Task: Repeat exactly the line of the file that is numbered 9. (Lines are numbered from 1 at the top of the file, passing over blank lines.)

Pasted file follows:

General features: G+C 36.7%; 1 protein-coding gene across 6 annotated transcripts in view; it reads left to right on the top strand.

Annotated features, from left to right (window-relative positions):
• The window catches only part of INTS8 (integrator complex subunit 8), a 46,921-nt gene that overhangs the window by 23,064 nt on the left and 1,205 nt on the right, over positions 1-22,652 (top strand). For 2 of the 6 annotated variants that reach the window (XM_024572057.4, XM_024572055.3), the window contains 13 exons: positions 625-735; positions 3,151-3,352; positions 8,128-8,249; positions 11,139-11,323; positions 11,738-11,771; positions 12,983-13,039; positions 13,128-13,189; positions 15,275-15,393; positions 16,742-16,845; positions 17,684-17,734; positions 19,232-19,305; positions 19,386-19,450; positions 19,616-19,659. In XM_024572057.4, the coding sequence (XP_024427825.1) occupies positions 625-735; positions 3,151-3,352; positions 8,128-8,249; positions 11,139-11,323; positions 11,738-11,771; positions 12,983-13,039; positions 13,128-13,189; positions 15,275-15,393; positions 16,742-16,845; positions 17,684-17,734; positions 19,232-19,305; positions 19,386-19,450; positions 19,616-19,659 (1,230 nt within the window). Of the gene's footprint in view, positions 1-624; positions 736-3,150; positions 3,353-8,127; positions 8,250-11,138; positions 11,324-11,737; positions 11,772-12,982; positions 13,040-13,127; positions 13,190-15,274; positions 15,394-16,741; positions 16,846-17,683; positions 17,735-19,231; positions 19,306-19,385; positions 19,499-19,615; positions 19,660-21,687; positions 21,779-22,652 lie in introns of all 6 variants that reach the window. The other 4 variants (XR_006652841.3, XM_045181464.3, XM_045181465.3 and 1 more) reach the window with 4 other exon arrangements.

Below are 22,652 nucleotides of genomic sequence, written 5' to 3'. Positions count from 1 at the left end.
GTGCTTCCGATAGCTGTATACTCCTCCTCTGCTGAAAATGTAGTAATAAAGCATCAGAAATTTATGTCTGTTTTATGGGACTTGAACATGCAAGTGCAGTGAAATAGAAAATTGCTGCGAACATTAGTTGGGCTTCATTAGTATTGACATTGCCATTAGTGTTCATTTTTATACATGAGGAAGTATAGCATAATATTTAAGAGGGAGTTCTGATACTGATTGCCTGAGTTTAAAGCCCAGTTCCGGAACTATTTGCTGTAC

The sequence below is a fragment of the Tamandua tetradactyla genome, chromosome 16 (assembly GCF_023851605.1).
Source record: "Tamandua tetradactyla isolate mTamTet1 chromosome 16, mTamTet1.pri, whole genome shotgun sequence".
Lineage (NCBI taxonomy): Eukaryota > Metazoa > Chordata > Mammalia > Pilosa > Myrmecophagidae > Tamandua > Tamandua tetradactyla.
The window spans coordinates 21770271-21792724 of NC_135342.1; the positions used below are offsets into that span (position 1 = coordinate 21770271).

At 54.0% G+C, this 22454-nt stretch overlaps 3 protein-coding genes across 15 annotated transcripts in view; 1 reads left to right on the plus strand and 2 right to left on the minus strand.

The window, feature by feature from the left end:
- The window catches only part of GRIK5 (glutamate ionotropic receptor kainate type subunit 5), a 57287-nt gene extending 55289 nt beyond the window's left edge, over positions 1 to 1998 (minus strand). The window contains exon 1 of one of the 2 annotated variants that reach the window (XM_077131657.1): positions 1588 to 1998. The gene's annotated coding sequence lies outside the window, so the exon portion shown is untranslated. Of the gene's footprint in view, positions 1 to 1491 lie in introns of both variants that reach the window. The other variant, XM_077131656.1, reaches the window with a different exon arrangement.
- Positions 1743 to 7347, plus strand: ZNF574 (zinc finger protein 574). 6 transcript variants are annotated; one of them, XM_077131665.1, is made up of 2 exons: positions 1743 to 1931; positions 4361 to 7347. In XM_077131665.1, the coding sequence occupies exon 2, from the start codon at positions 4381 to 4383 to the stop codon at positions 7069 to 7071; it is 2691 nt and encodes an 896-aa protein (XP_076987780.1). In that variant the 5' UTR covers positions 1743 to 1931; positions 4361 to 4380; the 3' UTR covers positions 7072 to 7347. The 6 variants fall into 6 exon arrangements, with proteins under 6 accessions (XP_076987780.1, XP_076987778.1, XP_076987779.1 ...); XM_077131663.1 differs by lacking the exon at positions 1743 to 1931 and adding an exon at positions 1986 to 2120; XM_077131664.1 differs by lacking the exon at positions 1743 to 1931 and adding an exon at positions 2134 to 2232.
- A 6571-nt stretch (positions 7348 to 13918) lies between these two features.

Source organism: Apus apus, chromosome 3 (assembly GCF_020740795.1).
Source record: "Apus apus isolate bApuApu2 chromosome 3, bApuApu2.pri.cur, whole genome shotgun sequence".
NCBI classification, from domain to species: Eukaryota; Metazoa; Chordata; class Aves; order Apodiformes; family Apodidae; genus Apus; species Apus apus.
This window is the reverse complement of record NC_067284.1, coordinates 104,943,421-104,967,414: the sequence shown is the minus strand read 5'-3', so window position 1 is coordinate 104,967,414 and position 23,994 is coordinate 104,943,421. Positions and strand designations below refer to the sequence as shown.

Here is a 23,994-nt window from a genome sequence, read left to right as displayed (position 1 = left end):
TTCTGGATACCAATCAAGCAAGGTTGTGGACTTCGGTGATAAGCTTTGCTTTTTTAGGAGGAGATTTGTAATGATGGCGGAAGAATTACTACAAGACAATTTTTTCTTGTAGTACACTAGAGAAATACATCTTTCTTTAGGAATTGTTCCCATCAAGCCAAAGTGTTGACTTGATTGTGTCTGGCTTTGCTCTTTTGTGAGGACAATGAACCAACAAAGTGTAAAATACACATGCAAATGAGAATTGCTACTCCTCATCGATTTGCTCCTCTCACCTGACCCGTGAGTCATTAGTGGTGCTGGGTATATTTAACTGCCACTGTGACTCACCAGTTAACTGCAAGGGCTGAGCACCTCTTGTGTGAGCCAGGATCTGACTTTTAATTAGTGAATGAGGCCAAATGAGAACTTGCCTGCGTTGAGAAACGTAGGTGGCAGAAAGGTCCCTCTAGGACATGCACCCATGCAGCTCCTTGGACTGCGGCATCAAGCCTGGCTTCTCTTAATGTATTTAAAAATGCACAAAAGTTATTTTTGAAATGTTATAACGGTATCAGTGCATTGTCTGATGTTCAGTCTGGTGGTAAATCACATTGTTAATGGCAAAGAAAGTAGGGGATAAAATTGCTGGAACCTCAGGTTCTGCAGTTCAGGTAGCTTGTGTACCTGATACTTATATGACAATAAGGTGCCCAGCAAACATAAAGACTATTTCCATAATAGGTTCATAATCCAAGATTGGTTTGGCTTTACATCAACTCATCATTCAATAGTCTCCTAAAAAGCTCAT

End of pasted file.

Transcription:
The window spans coordinates 21770271-21792724 of NC_135342.1; the positions used below are offsets into that span (position 1 = coordinate 21770271).